For my Editing & Design class, we were instructed to create a curation topic we could blog about on a weekly basis. I am currently pursuing environmental journalism and I believe this project has given me a great excuse to deeply examine environmental issues and how they are presented to the public.
Below are the main websites I will be collecting information from, as well as tidbits of information about their purpose, strengths and limitations.
1. New York Times Environmental section: These articles will be sharp and perceptive. They will lead the reader straight to the point and won’t dilly-dally for long, if at all. The New York Times offers a section where a viewer can narrow their search down by environmental topics with choices like global warming, endangered and extinct species and air pollution. The main problem with this page, as well as most of the other pages on the NYTimes’ website, is that they eye doesn’t really know where to go – there isn’t a main picture or highlighted article.
2. Discover Magazine: This is probably my favorite website I stumbled across. It is organized, updated often and has a welcoming front page. Discover also offers blog posts with titles like “Out There,” “Science Sushi” and “Fire in the Mind.” These informal names grab a viewer’s attention – another important aspect to mention. This website keeps its readers in mind by including articles such as “At Home Science: Ice Cream Chemistry.” Yum. Discover is available in both print and digital issues.
3. NaturalNews: While the homepage may look like a lot of text (and pleading for the viewer to Tweet, ‘Like’ or share its pages), the information NaturalNews offers about humans, health and medication is easy to understand. Natural News is a nonprofit collection of public education websites. It offers multiple ways to explore: video, podcasts, infographics, music and even cartoons. The advertisement-less website also features a lot of “Top Five” or “Top Ten” articles, which is easy on the eyes. 4. National Geographic: Like the New York Times, National Geographic has a lot of professional, top-notch work. It’s almost impossible to miss the top stories on it’s homepage. Nat Geo has the best layout I have ever seen for an online magazine – the photography, video and articles are (dare I say?) flawless. In this way, the explosive amount of information may create a challenge when I am trying to search through the mounds of information.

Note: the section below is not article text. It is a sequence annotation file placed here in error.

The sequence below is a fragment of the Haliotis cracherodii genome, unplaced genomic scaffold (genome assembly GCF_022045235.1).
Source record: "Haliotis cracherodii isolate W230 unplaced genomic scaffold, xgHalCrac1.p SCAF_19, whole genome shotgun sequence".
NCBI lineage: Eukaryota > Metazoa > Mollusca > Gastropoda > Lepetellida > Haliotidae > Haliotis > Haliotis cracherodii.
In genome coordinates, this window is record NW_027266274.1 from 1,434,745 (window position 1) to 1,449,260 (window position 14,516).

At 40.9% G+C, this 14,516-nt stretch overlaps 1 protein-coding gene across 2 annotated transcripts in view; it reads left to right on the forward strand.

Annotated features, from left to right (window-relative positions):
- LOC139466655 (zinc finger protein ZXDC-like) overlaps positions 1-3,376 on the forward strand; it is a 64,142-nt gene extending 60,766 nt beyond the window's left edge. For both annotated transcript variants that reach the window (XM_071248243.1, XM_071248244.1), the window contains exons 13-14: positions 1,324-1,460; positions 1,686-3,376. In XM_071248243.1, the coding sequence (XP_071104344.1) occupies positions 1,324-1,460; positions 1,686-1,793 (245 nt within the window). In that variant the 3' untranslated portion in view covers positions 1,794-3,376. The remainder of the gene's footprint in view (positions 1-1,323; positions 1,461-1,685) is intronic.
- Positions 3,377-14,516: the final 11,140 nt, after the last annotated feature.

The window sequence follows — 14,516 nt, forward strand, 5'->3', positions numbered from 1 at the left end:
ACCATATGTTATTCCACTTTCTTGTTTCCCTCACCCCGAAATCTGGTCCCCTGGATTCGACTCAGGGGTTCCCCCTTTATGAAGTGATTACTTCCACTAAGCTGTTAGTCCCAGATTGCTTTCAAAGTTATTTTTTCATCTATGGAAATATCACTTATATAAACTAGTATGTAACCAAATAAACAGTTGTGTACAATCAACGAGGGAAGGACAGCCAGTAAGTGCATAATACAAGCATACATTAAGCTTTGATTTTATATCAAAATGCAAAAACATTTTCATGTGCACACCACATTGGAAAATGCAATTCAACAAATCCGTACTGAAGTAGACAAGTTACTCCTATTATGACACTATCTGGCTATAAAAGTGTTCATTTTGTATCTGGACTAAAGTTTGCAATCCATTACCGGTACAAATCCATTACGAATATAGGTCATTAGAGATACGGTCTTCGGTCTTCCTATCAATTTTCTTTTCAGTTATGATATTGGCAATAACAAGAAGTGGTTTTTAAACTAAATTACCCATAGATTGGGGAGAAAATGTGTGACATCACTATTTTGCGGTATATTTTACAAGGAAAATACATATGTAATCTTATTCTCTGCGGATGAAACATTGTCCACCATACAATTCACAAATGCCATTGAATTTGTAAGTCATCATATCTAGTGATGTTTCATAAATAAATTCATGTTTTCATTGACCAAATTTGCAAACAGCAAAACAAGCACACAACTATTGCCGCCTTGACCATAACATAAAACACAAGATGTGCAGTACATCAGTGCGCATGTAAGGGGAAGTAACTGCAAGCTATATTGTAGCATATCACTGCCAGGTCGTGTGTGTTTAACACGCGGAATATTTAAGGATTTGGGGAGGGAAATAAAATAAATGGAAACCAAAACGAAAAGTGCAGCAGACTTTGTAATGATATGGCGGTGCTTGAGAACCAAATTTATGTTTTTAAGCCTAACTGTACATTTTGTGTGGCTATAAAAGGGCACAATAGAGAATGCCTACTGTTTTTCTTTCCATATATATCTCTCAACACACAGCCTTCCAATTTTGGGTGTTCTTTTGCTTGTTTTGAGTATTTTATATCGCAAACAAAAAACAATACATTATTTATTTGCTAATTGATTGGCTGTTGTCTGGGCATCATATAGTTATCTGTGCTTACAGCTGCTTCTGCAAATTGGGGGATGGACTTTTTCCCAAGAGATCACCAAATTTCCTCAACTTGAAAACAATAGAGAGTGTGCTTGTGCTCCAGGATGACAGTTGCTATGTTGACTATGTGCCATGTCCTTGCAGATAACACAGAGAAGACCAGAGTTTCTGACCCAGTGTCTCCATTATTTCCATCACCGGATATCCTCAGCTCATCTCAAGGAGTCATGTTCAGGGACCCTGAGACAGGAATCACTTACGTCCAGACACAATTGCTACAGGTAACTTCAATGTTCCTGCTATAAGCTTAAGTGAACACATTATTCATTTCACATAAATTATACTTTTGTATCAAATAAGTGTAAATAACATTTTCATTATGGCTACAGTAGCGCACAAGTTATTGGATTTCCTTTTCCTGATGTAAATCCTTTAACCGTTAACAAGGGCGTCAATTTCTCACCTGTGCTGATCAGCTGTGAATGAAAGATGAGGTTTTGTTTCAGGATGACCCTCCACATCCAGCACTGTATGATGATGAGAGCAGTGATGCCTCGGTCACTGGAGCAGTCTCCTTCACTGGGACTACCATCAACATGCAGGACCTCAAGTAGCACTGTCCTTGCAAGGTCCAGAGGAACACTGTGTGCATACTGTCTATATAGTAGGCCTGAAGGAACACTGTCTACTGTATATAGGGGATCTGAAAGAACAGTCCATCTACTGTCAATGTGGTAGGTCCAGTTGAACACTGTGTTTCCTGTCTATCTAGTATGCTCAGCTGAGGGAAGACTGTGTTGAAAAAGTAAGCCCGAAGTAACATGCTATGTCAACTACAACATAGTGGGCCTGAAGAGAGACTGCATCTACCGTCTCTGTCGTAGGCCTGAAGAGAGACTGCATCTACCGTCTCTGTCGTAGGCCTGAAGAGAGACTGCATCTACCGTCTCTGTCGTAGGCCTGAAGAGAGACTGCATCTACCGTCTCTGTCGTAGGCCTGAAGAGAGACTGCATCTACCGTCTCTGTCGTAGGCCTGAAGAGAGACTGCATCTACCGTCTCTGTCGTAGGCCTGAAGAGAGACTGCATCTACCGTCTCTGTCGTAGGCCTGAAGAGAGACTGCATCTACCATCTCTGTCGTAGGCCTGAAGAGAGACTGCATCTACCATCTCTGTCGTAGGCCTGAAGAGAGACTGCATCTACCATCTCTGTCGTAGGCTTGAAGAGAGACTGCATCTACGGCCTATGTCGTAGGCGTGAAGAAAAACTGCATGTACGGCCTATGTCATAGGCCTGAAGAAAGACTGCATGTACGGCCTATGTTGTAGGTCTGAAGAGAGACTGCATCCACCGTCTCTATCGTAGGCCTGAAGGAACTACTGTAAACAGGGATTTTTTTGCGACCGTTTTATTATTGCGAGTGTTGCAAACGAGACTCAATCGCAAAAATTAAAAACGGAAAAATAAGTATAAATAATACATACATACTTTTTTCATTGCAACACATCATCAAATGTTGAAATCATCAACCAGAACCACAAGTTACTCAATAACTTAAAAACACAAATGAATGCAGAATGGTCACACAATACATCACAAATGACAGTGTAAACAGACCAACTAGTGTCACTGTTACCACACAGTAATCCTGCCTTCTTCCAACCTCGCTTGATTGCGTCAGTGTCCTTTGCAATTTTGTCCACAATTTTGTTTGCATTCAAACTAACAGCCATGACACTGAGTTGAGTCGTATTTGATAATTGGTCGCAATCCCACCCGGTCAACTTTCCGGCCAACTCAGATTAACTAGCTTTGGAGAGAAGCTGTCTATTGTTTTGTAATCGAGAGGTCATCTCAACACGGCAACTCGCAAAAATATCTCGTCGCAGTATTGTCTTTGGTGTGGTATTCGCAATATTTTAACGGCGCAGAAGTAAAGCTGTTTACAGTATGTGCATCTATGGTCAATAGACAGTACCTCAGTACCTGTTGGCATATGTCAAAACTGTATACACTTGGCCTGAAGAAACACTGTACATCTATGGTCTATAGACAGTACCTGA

5. Conservation International: Like most good websites, Conservation International, a nonprofit environmental organization, has a bar where a viewer can find the most viewed, most emailed and highest ranking articles. This organized site offered a lot of media outlets for readers to utilize, similar to NaturalNews. I am cautious about trusting this site completely because some of their links lead users to companies with poor records in environmentalism, such as BP. The organization has also been criticized for not using donors’ money responsibly.
6. Environmental News Network: The front-page story for this website changes by the hour – which is always a good sign to look for. I also was attracted to the editorial page. I think I could find some really interesting discussion points there, especially surrounding a topic that is unusually complicated. Environmental News Network calls themselves “one of the oldest, and most unbiased sources of online environmental news on the web.” They have a RSS feed and a daily e-newsletter.
7. Audubon Magazine: This online publication welcomes a visitor with a large, colorful photo slideshow. The bar at the top has easy-to-understand labels with small pictures to add character to the page. I was especially attracted to a specific tab that examined information solely from the most recently released issue. The one challenge with Audubon Magazine is its extreme focus on birds. While this may be handy sometimes, my focus isn’t just the bird population. I’ll be, ahem, migrating a bit off that topic most times.
8. EMagazine (The Environmental Magazine): This magazine doesn’t only have online content; it has a national audience who receives the publication on recycled paper. While the website has links to help understand difficult passages, this magazine focuses on the softer part of environmental news and does not have as many options or tabs or explore as the other websites. I do not believe this will create a problem, but it is an extra hurdle to overcome to find the “good” material.
9. The Ecologist:With lots of tabs to explore and articles with links to other parts of the site, The Ecologist, founded in 1970, is a well-rounded magazine. One of my favorite things to see were profiles of people around the world who have stood up, usually alone, for the rights of the environment. I have not seen these articles often and I think it is an interesting approach to environmental journalism.
10. Worldwatch Institute: This website offered three pathways for the reader to take: “Climate and Energy,” “Food and Agriculture” and “Environmental and Society.” While this is a logical breakdown of environmental issues, it also creates difficulty as I tried to navigate the website. Thank God for the search bar, or I probably would never find a specific article. Worldwatch Institute publishes an annual report, which is available to the public for free.